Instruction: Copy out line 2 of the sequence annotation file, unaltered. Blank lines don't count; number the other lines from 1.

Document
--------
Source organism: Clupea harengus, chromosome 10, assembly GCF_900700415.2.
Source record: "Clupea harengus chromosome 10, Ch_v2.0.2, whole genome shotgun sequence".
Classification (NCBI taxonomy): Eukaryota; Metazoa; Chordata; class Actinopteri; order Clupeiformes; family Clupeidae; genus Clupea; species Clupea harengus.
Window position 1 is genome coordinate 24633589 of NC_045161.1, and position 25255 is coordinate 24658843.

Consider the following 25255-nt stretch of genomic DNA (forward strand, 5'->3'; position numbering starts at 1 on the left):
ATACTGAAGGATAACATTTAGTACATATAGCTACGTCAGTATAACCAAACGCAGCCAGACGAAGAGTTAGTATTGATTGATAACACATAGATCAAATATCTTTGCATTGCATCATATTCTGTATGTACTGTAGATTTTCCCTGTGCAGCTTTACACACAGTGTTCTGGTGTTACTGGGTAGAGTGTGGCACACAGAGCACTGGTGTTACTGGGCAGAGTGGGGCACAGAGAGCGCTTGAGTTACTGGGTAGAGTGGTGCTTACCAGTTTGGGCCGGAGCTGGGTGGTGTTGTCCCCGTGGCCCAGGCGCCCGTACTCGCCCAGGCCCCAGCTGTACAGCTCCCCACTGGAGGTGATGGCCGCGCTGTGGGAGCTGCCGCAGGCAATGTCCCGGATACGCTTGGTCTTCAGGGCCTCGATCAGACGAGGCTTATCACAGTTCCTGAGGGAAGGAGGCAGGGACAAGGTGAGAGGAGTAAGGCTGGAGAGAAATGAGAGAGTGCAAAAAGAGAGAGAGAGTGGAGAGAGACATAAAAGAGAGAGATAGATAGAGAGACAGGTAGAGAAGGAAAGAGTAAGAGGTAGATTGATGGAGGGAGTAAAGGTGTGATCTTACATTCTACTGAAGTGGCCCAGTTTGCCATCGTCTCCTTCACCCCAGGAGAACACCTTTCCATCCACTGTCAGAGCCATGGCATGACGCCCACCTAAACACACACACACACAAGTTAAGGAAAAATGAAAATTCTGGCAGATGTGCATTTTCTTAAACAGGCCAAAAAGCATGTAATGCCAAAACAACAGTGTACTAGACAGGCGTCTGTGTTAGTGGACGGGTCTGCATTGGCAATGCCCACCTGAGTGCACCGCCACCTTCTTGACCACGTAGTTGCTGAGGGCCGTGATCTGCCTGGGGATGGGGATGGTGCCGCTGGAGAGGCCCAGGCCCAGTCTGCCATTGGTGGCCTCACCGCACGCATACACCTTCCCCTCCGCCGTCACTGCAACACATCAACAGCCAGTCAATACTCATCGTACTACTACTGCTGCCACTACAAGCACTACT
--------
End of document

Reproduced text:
Source record: "Clupea harengus chromosome 10, Ch_v2.0.2, whole genome shotgun sequence".